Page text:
Strathcona Gardens community garden inspires creativity

Now participants in the chronic disease management program a Strathcona Gardens have access to a garden where they can care for plants.

Debbie Willis

Now participants in the chronic disease management programs at the Strathcona Gardens Recreation Complex have access to a community garden where they can care for plants before or after their programs.

“We’re telling them what to do [in the fitness programming] now they have the opportunity in that garden to be more creative themselves,” said Debra Wilson, fitness and rehabilitation coordinator at the complex.

The planter boxes were built this spring by the complex’s maintenance staff and placed in the fenced area around the water slide at the complex.

Wilson said almost all of the departments have pitched in.

“It was a really good team building project for all of us” she said.

With direction from the Elaine Jansen, the compost educator at the Comox Strathcona Waste Management Service, the garden produced potatoes, carrots, peas, onions, tomatoes and sunflowers, among other things.

All of which, once harvested, was donated to the food bank and if the food bank couldn’t use it, the donations got passed on to other not-for-profits in the community.

“It was a good community project,” Wilson said.

There are both standing beds as well as beds on the ground, for easy access for people who might have mobility issues.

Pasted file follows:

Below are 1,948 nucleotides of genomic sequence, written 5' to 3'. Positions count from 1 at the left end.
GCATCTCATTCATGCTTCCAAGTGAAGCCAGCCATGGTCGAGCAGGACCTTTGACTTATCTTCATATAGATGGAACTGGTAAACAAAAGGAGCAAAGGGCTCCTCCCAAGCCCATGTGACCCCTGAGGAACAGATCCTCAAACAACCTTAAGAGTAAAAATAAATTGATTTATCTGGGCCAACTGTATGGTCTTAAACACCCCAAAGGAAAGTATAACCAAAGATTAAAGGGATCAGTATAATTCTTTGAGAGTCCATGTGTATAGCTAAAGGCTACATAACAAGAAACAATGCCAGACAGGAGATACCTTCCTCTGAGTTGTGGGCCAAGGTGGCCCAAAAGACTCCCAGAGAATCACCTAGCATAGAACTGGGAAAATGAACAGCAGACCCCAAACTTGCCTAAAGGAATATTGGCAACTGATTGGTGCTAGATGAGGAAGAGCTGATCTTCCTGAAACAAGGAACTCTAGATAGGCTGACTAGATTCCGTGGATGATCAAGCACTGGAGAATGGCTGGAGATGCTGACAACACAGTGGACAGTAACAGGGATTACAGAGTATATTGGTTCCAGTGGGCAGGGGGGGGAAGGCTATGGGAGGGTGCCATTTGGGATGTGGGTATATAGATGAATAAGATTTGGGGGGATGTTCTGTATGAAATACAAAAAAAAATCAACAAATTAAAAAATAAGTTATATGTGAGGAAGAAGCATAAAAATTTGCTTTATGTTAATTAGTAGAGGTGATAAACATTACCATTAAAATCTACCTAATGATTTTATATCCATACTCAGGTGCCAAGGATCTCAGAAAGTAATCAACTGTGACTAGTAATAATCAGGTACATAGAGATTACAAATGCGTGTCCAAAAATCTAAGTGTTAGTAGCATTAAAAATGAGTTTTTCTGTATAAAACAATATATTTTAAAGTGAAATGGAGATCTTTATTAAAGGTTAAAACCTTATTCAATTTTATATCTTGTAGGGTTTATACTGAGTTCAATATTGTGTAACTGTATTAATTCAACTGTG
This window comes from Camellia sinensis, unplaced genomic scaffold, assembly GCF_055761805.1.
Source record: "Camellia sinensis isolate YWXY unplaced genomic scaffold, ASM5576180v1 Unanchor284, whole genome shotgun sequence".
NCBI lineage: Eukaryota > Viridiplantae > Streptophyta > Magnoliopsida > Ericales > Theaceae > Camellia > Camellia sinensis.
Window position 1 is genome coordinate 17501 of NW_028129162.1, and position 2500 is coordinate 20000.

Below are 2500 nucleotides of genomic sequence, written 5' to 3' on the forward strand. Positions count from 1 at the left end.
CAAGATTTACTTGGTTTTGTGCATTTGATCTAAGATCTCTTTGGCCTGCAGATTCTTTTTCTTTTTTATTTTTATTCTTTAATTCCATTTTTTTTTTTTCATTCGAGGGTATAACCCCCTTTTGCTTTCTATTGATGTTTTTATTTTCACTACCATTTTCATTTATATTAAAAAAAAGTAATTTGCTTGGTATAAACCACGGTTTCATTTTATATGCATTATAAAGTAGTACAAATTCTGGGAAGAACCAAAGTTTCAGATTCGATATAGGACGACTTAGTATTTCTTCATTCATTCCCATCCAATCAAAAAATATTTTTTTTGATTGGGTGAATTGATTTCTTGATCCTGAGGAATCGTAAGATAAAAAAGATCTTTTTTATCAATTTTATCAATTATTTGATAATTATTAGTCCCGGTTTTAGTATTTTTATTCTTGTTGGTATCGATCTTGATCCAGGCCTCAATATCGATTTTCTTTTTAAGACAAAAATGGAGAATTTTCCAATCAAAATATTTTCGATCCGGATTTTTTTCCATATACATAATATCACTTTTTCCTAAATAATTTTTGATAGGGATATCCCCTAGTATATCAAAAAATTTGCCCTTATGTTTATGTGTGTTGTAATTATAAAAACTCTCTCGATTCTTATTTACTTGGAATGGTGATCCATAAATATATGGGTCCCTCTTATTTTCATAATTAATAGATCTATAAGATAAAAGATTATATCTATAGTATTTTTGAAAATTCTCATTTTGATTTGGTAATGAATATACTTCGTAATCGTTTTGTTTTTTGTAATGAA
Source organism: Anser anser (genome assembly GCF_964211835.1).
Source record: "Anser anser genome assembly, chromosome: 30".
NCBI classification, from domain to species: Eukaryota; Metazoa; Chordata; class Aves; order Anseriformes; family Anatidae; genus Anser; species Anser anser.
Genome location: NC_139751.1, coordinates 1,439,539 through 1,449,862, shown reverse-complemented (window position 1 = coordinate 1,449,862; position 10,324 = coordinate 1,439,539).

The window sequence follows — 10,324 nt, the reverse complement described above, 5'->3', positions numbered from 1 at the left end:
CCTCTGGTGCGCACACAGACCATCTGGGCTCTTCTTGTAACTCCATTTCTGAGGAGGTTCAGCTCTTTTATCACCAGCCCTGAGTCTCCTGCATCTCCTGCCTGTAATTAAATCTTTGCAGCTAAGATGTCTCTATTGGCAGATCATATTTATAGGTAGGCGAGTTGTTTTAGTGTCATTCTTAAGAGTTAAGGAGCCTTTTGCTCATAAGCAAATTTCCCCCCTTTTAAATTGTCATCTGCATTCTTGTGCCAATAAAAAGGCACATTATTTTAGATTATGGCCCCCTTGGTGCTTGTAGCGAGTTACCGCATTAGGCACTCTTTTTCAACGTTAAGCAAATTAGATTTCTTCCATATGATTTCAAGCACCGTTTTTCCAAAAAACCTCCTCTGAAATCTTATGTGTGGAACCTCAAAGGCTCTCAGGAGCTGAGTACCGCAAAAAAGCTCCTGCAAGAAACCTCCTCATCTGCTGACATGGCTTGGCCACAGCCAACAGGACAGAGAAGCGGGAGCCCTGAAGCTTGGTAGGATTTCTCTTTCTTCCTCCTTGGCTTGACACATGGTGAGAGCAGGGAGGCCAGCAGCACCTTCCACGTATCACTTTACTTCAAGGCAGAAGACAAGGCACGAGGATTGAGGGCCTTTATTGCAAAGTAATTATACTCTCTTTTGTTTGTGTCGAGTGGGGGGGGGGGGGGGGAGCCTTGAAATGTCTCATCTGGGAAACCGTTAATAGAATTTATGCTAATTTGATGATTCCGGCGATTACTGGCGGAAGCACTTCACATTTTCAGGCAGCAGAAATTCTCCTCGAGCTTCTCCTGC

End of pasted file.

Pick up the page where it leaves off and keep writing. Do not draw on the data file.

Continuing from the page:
Anyone who wants to contribute can sign out a key from the front office and let themselves in to the fenced off area.

There is a hose already hooked up, a bucket for weeds and easy to use gardening tools.

Not only is this another opportunity to engage people who go to the complex for programs, Wilson said it has also reduced maintenance work to the area as gravel was placed on the ground in the area and therefore less weeding needs to be done.

“It’s clean and sharp looking in there,” Wilson said.

Over winter the beds will be covered with hay, and Wilson said they are planting winter garlic and kale because it will push up through the hay.

A. Wood Bulldozing Lt., Sticks N Stones Nursery, Renewable Resources as well as the Comox Strathcona Waste Management Services all contributed either manpower or dollars to the project.

Wilson said more planter boxes would be fit in the area and would be a good addition, but it all depends on other factors such as the budget.